Going vegan is a lot more than altering your diet. It’s even a lot more than the climate change connection. This choice is also about (among many other things): workplace justice, torture, health care, deforestation, overfishing, poverty, habitat loss, GMOs, ocean dead zones, corporate welfare, Wall Street profits, and so-called free trade agreements (read up on the TPP and spread the word).
In addition, when properly practiced, the plant-based life is the healthier choice -- and without a single utterance of the word "prevention" in Obama’s health care giveaway to big business, it's crucial for all of us to take some responsibility for our own health.
P.S. Veganism is the ethical choice, too...
I could fill this article with heinous details about fur farms, vivisection labs, circuses, zoos, veal crates, and so much more. For now, I'll simply offer one timely example:
If all our grievances are connected, comrades, where and how do those turkeys fit in?
To any activist who incorrectly characterizes the vegan lifestyle as elitist, I’d urge you to examine how your food choices negatively impact the working class you wish to help. Inside the slaughterhouses, the animals are not the only ones suffering.
The meat industry, along with its low wages, long hours, and dehumanizing work, has the highest job-related injury rate and by far the highest rate of serious injury -- and at least half the workers are women.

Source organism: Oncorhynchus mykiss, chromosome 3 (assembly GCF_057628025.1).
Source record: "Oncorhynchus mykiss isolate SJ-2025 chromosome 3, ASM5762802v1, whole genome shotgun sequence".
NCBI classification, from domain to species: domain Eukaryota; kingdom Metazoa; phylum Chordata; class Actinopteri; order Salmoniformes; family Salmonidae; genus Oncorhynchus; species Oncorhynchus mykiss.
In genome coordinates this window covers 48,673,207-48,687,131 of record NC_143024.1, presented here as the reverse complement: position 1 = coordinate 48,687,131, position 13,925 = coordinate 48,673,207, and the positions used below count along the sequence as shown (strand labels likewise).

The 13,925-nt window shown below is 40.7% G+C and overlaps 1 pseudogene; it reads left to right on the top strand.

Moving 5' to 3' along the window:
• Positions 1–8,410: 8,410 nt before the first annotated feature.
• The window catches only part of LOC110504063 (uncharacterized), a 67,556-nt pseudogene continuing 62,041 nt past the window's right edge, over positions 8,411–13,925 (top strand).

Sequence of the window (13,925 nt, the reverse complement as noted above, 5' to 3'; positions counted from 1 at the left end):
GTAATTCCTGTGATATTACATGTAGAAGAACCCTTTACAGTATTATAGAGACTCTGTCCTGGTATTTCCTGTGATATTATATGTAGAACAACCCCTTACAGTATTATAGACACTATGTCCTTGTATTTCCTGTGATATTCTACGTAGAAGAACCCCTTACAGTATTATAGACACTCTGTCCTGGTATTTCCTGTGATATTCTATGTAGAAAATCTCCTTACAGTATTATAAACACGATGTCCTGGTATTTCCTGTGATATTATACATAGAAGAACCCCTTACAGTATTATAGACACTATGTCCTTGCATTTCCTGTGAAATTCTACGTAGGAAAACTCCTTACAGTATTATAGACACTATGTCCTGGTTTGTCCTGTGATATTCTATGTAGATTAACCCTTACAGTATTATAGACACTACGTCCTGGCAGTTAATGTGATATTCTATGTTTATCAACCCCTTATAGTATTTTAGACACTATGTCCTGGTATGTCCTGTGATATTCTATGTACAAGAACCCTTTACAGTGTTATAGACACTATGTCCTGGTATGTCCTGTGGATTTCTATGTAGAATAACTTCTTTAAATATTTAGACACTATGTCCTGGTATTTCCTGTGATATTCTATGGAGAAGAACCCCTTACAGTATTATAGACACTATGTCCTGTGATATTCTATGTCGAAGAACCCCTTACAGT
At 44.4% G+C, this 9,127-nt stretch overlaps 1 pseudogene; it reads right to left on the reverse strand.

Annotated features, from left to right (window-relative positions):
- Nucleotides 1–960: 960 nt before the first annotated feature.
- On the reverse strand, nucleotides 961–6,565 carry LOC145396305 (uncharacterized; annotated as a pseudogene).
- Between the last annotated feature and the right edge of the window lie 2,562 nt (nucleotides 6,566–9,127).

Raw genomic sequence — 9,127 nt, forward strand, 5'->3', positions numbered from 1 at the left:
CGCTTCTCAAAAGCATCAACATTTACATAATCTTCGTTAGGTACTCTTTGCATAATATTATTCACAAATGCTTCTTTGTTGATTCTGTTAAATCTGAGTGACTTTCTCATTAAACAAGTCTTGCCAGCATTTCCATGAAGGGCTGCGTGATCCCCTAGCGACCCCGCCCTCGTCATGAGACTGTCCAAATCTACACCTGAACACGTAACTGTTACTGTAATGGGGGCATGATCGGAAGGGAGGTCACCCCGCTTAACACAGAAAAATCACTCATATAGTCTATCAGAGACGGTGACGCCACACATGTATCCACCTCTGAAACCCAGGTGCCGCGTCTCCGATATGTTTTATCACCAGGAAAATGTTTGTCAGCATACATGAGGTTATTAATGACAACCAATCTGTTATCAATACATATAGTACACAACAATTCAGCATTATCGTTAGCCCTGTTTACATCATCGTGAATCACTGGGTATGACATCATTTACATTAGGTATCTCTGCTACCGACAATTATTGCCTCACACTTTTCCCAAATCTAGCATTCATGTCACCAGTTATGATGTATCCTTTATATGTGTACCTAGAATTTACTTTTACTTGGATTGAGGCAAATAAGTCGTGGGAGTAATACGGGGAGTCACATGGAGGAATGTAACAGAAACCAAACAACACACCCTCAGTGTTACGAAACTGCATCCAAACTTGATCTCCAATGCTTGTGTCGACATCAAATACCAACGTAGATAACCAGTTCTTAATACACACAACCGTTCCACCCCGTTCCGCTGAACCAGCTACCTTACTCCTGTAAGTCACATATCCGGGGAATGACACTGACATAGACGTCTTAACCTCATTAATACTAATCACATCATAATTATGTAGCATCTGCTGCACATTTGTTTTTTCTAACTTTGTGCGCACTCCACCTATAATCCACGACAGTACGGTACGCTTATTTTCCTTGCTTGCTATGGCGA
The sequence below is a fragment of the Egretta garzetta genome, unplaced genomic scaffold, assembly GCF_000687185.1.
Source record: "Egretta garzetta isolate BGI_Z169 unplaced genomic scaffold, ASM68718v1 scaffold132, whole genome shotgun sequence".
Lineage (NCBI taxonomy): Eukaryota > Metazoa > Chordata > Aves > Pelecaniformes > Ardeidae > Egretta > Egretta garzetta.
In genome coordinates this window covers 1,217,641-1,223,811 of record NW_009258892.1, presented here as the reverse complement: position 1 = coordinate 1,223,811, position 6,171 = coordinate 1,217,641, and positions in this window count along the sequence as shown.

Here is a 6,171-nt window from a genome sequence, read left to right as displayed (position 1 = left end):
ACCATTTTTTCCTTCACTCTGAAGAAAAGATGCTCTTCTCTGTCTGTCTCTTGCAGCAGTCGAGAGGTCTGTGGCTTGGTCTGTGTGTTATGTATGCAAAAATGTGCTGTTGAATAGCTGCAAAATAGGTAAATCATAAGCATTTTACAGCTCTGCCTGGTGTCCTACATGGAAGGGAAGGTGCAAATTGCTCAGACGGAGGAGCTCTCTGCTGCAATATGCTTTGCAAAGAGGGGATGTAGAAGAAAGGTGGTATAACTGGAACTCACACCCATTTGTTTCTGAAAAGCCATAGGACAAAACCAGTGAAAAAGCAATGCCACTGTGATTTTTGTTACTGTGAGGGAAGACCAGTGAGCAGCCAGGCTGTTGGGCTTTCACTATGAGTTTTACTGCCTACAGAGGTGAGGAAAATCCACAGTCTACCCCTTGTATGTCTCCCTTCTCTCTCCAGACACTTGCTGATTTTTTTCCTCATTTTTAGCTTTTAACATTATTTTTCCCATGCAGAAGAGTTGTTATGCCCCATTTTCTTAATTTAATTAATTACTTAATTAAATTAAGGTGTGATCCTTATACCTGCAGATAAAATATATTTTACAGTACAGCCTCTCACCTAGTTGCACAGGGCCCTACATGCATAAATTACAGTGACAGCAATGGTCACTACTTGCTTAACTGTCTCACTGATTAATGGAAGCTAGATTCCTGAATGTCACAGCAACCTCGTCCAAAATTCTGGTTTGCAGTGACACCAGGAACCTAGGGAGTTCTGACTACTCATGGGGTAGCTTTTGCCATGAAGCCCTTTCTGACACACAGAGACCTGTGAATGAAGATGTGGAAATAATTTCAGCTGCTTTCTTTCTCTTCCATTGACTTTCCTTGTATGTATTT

GoVeg.com adds: "According to the U.S. Department of Labor, nearly one in three slaughterhouse workers suffers from illness or injury, compared to one in 10 workers in other manufacturing jobs. Slaughterhouse workers are also 35 times more likely to suffer from repetitive stress injuries than their counterparts in other manufacturing jobs."
Of course, with many undocumented immigrants and poor Americans working such jobs, it remains unknown how many injuries go unreported.
I could go on (and on) to easily counter every rejoinder I’ve faced but, instead, I’ll clarify my stance: I’m not implying that major cultural changes are simple or can happen overnight or must be about purity or litmus tests but, as anyone willing to accept reality knows, we’re past the point of no return.
This isn’t easy to hear -- let alone hear over and over again -- so let me close with something aimed at the one retort I haven’t yet addressed, the one that typically goes a little something like: “This sanctimonious zeal by some vegans has been one of the main reasons why I've never become a vegan.”
Such an emotional and irrational reaction could be easily dismissed, of course. I could simply point how, by the same logic (sic), after dealing with an overzealous anti-war activist, we should all rush out and enlist.
However, there is a very useful and important point to be made here: Just because some passionate vegan activists are perceived as annoying doesn’t mean all vegans are and, more significantly, it doesn’t mean we’re wrong.
The only “code” being imposed here is that of Hurricane Sandy: Adapt or perish.
(In the meantime, to help with Occupy Sandy Recovery, click here.)
Mickey Z. is the author of 11 books, most recently the novel Darker Shade of Green.